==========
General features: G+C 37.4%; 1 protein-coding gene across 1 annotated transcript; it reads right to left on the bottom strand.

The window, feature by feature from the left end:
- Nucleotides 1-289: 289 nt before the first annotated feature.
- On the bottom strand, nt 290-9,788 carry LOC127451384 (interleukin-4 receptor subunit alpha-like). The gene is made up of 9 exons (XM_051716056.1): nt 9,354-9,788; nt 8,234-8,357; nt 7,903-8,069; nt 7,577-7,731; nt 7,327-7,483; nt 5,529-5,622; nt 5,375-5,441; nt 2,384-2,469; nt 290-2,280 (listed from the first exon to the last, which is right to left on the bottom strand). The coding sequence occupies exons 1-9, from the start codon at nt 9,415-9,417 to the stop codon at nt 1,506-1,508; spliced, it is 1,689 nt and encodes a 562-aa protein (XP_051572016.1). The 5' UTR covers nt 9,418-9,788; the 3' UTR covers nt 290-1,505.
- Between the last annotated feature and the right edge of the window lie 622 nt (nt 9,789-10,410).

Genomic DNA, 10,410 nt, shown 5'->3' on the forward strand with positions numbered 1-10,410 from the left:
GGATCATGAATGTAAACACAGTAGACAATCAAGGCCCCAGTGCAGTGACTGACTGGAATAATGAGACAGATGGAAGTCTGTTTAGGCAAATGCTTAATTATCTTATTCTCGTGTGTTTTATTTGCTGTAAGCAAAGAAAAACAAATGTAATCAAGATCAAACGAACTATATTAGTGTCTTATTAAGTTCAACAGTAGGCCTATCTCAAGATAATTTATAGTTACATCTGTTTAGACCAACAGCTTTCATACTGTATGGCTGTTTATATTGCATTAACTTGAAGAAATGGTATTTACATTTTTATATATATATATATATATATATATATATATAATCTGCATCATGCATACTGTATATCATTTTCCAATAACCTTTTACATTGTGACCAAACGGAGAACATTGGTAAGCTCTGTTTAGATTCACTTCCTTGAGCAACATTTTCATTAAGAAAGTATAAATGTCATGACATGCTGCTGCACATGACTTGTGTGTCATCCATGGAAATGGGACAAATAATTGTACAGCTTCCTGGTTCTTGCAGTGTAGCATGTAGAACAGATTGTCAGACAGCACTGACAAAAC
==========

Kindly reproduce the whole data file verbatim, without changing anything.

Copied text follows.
General features: G+C 37.4%; 1 protein-coding gene across 1 annotated transcript; it reads right to left on the bottom strand.

The window, feature by feature from the left end:
- Nucleotides 1-289: 289 nt before the first annotated feature.
- On the bottom strand, nt 290-9,788 carry LOC127451384 (interleukin-4 receptor subunit alpha-like). The gene is made up of 9 exons (XM_051716056.1): nt 9,354-9,788; nt 8,234-8,357; nt 7,903-8,069; nt 7,577-7,731; nt 7,327-7,483; nt 5,529-5,622; nt 5,375-5,441; nt 2,384-2,469; nt 290-2,280 (listed from the first exon to the last, which is right to left on the bottom strand). The coding sequence occupies exons 1-9, from the start codon at nt 9,415-9,417 to the stop codon at nt 1,506-1,508; spliced, it is 1,689 nt and encodes a 562-aa protein (XP_051572016.1). The 5' UTR covers nt 9,418-9,788; the 3' UTR covers nt 290-1,505.
- Between the last annotated feature and the right edge of the window lie 622 nt (nt 9,789-10,410).

Genomic DNA, 10,410 nt, shown 5'->3' on the forward strand with positions numbered 1-10,410 from the left:
GGATCATGAATGTAAACACAGTAGACAATCAAGGCCCCAGTGCAGTGACTGACTGGAATAATGAGACAGATGGAAGTCTGTTTAGGCAAATGCTTAATTATCTTATTCTCGTGTGTTTTATTTGCTGTAAGCAAAGAAAAACAAATGTAATCAAGATCAAACGAACTATATTAGTGTCTTATTAAGTTCAACAGTAGGCCTATCTCAAGATAATTTATAGTTACATCTGTTTAGACCAACAGCTTTCATACTGTATGGCTGTTTATATTGCATTAACTTGAAGAAATGGTATTTACATTTTTATATATATATATATATATATATATATATATAATCTGCATCATGCATACTGTATATCATTTTCCAATAACCTTTTACATTGTGACCAAACGGAGAACATTGGTAAGCTCTGTTTAGATTCACTTCCTTGAGCAACATTTTCATTAAGAAAGTATAAATGTCATGACATGCTGCTGCACATGACTTGTGTGTCATCCATGGAAATGGGACAAATAATTGTACAGCTTCCTGGTTCTTGCAGTGTAGCATGTAGAACAGATTGTCAGACAGCACTGACAAAAC